• synonyms


[boo sh-hwak, -wak]
verb (used without object)
  1. to make one's way through woods by cutting at undergrowth, branches, etc.
  2. to travel through woods.
  3. to pull a boat upstream from on board by grasping bushes, rocks, etc., on the shore.
  4. to fight as a bushwhacker or guerrilla in the bush.
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verb (used with object)
  1. to fight as a bushwhacker; ambush.
  2. to defeat, especially by surprise or in an underhanded way: They bushwhacked our high school team when they used college players.
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Origin of bushwhack

1830–40, Americanism; back formation from bushwhacker


[boo sh-hwak-er, -wak-er]
  1. a person or thing that bushwhacks.
  2. (in the American Civil War) a guerrilla, especially a Confederate.
  3. any guerrilla or outlaw.
  4. Australian Slang. an unsophisticated person; hick.
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Origin of bushwhacker

An Americanism dating back to 1800–10; bush1 + whacker
Related formsbush·whack·ing, noun
Dictionary.com Unabridged Based on the Random House Unabridged Dictionary, © Random House, Inc. 2018

Related Words for bushwhacking

surprise, assault, attack, waylay

Examples from the Web for bushwhacking

Historical Examples of bushwhacking

  • Calling the citizens together, I said to them that this bushwhacking must cease.

    The Citizen-Soldier

    John Beatty

  • A bushwhacking war was waged by the outlaws for more than three years.

  • Momentarily, he slowed his pace, thinking he was ripe for a bushwhacking job.

  • He asked Lou and Becky and all the servants if he hadn't been bushwhacking.

  • But here I was disarmed, and after an hour's march seated among them bushwhacking in an old cabin on a hillside.


    Edward Eggleston

British Dictionary definitions for bushwhacking


  1. (tr) US, Canadian and Australian to ambush
  2. (intr) US, Canadian and Australian to cut or beat one's way through thick woods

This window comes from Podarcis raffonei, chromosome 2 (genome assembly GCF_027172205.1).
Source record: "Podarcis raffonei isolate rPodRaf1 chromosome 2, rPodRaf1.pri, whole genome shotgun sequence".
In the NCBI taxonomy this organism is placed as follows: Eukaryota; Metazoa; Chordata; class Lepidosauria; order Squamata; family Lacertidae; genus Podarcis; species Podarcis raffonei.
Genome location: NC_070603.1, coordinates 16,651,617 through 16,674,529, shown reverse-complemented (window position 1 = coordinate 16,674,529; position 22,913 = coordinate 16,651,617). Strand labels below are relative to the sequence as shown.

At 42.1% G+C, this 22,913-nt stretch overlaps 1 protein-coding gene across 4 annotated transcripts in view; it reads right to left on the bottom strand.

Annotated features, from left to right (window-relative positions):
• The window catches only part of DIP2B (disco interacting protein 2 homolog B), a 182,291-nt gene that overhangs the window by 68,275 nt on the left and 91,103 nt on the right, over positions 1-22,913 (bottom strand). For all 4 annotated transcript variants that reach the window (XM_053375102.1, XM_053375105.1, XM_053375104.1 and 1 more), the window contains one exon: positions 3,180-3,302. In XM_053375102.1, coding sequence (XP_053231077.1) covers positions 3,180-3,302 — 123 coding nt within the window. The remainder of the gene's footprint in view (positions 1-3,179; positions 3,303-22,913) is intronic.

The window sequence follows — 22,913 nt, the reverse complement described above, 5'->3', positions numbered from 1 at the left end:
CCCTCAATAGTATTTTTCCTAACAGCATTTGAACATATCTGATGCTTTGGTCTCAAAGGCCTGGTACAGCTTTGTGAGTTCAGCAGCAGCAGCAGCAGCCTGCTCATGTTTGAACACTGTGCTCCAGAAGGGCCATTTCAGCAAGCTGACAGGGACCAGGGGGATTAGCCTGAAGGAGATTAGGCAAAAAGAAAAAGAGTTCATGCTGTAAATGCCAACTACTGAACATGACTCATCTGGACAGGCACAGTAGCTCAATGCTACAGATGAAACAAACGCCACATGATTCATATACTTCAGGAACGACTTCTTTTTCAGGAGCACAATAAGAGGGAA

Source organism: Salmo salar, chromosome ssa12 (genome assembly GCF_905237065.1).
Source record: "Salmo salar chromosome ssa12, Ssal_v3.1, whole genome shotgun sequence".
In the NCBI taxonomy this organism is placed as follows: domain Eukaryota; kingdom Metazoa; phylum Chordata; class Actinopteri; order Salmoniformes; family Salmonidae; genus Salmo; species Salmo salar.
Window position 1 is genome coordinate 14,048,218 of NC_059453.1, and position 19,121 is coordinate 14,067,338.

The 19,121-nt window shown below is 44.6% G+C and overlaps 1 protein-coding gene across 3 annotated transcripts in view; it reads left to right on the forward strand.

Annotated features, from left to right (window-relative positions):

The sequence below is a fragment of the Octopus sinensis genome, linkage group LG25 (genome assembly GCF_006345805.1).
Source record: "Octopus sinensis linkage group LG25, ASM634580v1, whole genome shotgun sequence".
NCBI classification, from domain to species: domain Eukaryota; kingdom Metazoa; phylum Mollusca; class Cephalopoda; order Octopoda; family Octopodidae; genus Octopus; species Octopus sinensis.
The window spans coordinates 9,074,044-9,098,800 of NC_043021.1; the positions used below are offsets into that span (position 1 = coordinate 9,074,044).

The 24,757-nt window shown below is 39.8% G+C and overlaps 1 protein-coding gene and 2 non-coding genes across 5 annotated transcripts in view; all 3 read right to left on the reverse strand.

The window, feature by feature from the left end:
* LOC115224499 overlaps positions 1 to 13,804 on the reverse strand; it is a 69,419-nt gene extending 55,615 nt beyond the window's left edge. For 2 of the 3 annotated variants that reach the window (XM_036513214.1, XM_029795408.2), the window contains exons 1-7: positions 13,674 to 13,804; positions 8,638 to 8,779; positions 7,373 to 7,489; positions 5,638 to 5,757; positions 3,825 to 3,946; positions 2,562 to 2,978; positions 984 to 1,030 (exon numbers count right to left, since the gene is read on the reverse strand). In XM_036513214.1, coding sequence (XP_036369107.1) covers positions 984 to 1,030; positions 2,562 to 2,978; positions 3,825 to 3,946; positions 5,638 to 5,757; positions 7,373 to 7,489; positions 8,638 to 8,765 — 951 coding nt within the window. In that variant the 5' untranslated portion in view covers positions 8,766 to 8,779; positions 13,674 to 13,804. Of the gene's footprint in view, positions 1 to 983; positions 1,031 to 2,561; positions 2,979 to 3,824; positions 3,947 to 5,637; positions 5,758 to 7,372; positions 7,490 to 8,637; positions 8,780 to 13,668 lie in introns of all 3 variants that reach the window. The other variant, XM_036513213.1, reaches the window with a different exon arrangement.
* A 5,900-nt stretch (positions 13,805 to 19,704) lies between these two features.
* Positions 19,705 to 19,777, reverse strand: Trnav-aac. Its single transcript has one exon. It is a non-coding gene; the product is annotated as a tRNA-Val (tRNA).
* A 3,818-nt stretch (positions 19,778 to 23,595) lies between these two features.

3. (intr) US, Canadian and Australian to range or move around in woods or the bush
  4. (intr) US and Canadian to fight as a guerrilla in wild or uncivilized regions
  5. (intr) NZ to work in the bush, esp at timber felling
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  1. US, Canadian and Australian a person who travels around or lives in thinly populated woodlands
  2. Australian informal an unsophisticated person; boor
  3. a Confederate guerrilla during the American Civil War
  4. US any guerrilla
  5. NZ a person who works in the bush, esp at timber felling
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Collins English Dictionary - Complete & Unabridged 2012 Digital Edition © William Collins Sons & Co. Ltd. 1979, 1986 © HarperCollins Publishers 1998, 2000, 2003, 2005, 2006, 2007, 2009, 2012

Word Origin and History for bushwhacking



also bush-whacker, 1809, American English, literally "one who beats the bushes" (to make his way through), perhaps modeled on Dutch bosch-wachter "forest keeper;" see bush (n.) + whack (v.). In American Civil War, "irregular who took to the woods" (1862), variously regarded as patriot guerillas or as freebooters. Hence bushwhack (v.), 1837; bushwhacking (1826).

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Online Etymology Dictionary, © 2010 Douglas Harper